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There’s much more to Jewish life in Poland than the death camps and ghetto. For the past 60 years, Jews have been returning to Poland and remembering their past, remembering those who died and remembering the destruction of communities and culture, but now Jewish life is once again emerging and looking to the future.
WARSAW was an important Jewish cultural and spiritual center. The most important Jewish sites in Warsaw include the Jewish Cemetery, Nozyk Synagogue, Jewish Historical Institute, sites connected with the Ghetto Uprising of 1943, Umschlagplatz and Mila 18.
On October 12, 1940, the Germans decreed the establishment of a ghetto in Warsaw. The decree required all Jewish residents of Warsaw to move into a designated area, which German authorities sealed off from the rest of the city in November 1940.
The Umschlagplatz was where the Jews in the Warsaw Ghetto had to assemble to board the trains which transported them to the death camp at Treblinka, beginning in July 1942.
The Jewish Cemetery
On Okopowa Street, in Warsaw, Poland sits an old Jewish cemetery, one of the very few to have survived World War II. Founded in 1806, the cemetery consists of 82 acres and contains the remains of approximately 250,000 people.
TREBLINKA is the second biggest and the most cruel Nazi extermination camp, where 700,000 people were mercilessly killed within one year. Nowadays there is an impressive monument raised in the middle of Treblinka. One part shows 17,000 irregular granite stones out of which 216 have the names of different Jewish communities engraved.
TYKOCIN is located in the province of Bialystok, east of the former extermination camp of Treblinka. A Jewish community was founded here in the 16th century and it quickly became an important centre of both Polish and Jewish cultures.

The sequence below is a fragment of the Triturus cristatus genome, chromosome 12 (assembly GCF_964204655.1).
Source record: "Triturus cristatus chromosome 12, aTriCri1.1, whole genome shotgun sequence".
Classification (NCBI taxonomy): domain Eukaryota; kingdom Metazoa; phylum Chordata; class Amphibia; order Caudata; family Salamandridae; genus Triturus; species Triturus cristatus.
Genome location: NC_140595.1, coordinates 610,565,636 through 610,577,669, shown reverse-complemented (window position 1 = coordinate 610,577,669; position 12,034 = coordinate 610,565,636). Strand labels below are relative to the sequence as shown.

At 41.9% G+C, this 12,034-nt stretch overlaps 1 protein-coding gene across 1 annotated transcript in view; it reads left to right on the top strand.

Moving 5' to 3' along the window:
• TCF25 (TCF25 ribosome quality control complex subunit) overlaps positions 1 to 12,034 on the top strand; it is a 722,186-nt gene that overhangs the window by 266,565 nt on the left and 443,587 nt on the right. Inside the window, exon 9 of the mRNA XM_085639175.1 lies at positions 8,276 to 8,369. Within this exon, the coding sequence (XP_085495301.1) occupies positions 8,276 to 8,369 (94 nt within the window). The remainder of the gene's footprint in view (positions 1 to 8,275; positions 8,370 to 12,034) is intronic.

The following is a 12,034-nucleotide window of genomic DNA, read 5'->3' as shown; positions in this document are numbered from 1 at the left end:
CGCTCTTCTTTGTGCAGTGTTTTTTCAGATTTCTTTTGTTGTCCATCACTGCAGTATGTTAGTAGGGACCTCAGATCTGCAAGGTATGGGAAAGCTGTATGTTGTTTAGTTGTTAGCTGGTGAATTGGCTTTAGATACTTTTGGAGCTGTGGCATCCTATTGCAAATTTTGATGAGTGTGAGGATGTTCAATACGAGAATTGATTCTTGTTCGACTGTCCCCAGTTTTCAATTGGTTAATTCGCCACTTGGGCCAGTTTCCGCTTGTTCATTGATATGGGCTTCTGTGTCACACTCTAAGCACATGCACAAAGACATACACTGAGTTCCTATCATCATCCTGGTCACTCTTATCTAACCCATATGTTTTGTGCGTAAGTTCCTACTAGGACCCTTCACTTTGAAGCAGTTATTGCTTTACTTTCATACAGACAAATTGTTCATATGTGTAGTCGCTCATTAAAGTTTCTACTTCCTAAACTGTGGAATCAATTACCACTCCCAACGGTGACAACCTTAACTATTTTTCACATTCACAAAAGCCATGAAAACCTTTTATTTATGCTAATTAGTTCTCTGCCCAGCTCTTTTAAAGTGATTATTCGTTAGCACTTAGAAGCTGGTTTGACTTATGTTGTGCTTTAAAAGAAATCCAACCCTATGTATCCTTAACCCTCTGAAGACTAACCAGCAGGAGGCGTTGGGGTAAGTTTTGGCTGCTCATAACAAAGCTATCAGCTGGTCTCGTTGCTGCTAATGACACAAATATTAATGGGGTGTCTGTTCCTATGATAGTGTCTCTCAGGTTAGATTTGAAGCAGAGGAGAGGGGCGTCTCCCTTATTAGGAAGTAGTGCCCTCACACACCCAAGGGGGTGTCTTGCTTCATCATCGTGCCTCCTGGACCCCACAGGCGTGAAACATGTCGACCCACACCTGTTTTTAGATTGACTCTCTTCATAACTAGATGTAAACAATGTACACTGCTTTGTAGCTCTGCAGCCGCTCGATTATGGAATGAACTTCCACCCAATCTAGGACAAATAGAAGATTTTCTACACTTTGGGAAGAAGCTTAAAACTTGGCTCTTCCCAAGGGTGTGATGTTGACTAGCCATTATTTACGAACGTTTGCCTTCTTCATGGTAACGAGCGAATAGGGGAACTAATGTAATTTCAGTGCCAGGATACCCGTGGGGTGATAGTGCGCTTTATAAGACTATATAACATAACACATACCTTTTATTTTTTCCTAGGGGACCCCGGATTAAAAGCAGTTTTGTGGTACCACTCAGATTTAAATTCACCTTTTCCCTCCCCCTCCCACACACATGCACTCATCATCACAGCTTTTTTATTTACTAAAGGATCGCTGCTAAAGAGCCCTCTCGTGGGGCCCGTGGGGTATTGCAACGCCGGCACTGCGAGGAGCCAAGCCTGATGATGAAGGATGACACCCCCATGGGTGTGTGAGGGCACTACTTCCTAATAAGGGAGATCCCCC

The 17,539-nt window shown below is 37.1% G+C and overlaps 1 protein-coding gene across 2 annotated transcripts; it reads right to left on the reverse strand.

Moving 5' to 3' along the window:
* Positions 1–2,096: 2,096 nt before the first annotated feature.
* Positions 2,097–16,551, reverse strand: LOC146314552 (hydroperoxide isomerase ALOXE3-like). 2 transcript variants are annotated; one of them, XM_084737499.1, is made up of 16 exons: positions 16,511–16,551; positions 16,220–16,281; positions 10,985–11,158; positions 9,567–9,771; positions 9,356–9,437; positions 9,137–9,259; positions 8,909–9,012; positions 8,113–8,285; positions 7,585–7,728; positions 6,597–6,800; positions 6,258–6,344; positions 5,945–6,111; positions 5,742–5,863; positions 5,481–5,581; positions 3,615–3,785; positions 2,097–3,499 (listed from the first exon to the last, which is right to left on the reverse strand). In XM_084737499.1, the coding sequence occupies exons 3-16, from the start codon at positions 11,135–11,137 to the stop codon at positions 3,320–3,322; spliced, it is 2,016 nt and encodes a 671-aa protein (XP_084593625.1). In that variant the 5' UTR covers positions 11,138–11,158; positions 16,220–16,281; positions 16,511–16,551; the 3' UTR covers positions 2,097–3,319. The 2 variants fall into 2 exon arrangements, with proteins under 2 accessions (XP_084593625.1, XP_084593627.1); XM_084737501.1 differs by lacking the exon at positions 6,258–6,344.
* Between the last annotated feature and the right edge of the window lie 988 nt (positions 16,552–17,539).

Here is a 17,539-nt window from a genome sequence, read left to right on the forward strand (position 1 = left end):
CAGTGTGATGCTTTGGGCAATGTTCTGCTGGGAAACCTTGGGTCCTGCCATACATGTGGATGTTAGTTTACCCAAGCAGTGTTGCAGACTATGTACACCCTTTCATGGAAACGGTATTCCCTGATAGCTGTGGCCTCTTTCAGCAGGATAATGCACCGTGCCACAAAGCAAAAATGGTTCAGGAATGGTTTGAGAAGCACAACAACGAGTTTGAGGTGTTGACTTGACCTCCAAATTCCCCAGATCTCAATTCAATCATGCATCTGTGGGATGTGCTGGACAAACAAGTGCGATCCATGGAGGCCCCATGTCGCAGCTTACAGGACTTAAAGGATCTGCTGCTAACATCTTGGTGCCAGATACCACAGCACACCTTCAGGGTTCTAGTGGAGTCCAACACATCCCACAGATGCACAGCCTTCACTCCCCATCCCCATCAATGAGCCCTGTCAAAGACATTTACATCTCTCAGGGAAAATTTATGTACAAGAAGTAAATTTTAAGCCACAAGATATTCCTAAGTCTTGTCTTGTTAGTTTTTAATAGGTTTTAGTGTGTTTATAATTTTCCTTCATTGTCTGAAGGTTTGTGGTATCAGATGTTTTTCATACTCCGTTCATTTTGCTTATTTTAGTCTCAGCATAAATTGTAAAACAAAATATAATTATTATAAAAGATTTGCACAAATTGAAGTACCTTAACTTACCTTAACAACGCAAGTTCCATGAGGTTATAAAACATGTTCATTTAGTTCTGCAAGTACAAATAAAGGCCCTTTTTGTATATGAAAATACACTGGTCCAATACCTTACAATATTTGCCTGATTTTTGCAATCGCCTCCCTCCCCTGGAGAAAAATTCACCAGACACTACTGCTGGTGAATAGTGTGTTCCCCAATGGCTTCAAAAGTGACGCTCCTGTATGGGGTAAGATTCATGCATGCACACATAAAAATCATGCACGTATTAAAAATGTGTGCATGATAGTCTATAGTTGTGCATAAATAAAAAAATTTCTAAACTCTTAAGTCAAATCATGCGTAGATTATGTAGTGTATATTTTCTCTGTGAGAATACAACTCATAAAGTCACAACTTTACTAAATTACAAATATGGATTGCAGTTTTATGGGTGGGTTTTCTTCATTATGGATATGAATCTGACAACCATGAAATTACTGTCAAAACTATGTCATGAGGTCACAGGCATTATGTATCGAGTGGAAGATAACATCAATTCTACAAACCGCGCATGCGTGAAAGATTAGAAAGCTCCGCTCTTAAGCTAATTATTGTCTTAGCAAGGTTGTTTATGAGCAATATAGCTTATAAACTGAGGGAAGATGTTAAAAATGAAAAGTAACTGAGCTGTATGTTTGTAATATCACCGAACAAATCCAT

KRAKOW was one of the largest Jewish centers in Poland/Galicia, and, as such, needs no introduction.
Kazimierz / Casimir has the most magnificent collection of Jewish heritage in Poland. There are seven synagogues with the Old Synagogue as the first one built but the Remuh synagogue and cemetery as the most renowned in the world. Wandering along the streets of Kazimierz, you can experience through the eyes of your imagination the lost world of Hassids, Tzaddiks, and Rabbis.
Krakow Ghetto in Podgorze
The Nazi-conceived Jewish ghetto in Krakow was situated in the Podgorze area on the right bank of the Wisla River opposite Kazimierz and its historical Jewish Quarter. It was strategically situated next to the Zablocie industrial district with many plants, including the now-famous "Schindler's Factory" that utilize the cheap forced labor of the ghetto inhabitants.
AUSCHWITZ – BIRKENAU
Europe's largest German Nazi concentration and death camp from World War II. The complex consisted of two main camps: Auschwitz I, the administrative center, and Auschwitz II (Birkenau), the extermination camp.
TARNOW is a city about 40 miles east of Krakow. Jews were first mentioned in the town as early as the 1400's. In the 19th century Tarnow had the fourth largest Jewish population center in Galicia, after Krakow, Lwow and Stanislawow.
LUBLIN, for centuries, was inhabited by Jews who helped create its special climate. Highlights include: the Old and New Jewish Cemetery, Jewish Trail around the Old Town, Chevrat Nosim Synagogue, Grodzka Gate and Yeshivat Chachmei Lublin (The Lublin Academy of Sages).
MAJDANEK, located 4km from Lublin, was one of the Nazi’s largest concentration/extermination camps. Nowadays on the former camp grounds there is a museum. In the Museum territory there are two huge stone monuments, raised to commemorate the victims.
LODZ is a large industrial city. The Jewish community contributed substantially to its development. During World War II, the Lodz Ghetto was the largest in Europe (200,000 residents). Few of its inhabitants survived. Lodz’s Jewish Cemetery is the largest Jewish cemetery in Europe, and holds many gravestones from the 19th century.